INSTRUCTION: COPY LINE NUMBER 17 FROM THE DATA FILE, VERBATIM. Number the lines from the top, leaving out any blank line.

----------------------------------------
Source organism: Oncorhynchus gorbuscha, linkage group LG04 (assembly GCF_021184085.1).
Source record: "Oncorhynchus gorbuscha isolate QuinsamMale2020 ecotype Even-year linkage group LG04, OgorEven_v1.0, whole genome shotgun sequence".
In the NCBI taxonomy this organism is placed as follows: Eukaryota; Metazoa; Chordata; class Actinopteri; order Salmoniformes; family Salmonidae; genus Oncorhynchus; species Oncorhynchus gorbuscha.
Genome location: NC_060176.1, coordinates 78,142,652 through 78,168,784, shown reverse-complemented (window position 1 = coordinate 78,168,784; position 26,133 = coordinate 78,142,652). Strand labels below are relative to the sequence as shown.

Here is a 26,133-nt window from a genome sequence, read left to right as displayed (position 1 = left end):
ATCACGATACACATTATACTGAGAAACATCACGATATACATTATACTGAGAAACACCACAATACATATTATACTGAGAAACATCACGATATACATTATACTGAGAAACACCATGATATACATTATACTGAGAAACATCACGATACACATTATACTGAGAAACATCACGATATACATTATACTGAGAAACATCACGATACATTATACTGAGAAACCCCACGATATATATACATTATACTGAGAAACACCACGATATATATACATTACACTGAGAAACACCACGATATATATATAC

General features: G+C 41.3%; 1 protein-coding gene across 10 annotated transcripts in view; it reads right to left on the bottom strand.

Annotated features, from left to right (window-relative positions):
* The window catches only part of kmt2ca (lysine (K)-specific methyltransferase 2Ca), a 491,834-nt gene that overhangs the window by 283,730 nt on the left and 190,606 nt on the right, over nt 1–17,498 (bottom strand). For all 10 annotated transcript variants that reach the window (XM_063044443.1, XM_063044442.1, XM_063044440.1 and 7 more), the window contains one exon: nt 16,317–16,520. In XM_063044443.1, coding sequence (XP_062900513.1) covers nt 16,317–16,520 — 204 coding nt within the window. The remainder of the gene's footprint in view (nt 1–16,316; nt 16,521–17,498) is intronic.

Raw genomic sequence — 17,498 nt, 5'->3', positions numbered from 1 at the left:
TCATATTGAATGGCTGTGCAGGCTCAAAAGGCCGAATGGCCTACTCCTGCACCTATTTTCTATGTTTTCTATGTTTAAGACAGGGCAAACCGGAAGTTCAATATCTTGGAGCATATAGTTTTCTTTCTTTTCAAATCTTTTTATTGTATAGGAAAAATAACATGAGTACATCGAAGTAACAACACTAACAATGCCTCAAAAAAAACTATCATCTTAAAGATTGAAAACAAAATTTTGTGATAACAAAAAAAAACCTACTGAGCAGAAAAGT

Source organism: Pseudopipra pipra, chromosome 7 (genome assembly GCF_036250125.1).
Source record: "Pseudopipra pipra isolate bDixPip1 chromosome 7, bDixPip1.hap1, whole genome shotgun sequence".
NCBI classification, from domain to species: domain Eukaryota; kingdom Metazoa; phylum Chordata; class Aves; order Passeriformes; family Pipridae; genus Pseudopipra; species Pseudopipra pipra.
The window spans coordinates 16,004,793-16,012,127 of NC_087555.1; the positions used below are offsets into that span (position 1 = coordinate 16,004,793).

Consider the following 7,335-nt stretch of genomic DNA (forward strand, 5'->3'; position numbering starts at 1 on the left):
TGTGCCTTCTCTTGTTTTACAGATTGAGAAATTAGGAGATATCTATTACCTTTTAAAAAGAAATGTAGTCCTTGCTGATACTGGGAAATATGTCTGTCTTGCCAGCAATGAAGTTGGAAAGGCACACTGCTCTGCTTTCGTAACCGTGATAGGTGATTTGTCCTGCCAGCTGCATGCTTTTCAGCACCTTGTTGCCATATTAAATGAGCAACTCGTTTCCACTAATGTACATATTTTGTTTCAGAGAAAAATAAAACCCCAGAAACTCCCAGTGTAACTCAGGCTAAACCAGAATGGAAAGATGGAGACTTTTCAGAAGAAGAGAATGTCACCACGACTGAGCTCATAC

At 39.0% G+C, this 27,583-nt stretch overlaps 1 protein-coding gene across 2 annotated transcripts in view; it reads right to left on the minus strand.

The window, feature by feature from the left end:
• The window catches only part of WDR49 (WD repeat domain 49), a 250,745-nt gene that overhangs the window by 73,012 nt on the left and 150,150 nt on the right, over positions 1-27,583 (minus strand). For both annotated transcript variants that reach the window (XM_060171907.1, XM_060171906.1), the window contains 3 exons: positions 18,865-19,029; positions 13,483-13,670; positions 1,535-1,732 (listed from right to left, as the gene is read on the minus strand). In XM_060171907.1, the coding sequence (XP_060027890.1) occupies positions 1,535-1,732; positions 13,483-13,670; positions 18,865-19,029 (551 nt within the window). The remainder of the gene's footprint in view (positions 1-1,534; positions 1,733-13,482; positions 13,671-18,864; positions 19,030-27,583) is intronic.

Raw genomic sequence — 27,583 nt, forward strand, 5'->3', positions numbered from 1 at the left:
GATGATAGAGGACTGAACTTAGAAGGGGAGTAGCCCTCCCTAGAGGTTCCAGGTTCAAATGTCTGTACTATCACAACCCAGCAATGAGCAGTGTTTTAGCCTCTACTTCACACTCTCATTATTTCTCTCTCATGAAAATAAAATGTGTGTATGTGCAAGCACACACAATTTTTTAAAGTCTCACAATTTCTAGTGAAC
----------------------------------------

TGTGCCTTCTCTTGTTTTACAGATTGAGAAATTAGGAGATATCTATTACCTTTTAAAAAGAAATGTAGTCCTTGCTGATACTGGGAAATATGTCTGTCTTGCCAGCAATGAAGTTGGAAAGGCACACTGCTCTGCTTTCGTAACCGTGATAGGTGATTTGTCCTGCCAGCTGCATGCTTTTCAGCACCTTGTTGCCATATTAAATGAGCAACTCGTTTCCACTAATGTACATATTTTGTTTCAGAGAAAAATAAAACCCCAGAAACTCCCAGTGTAACTCAGGCTAAACCAGAATGGAAAGATGGAGACTTTTCAGAAGAAGAGAATGTCACCACGACTGAGCTCATAC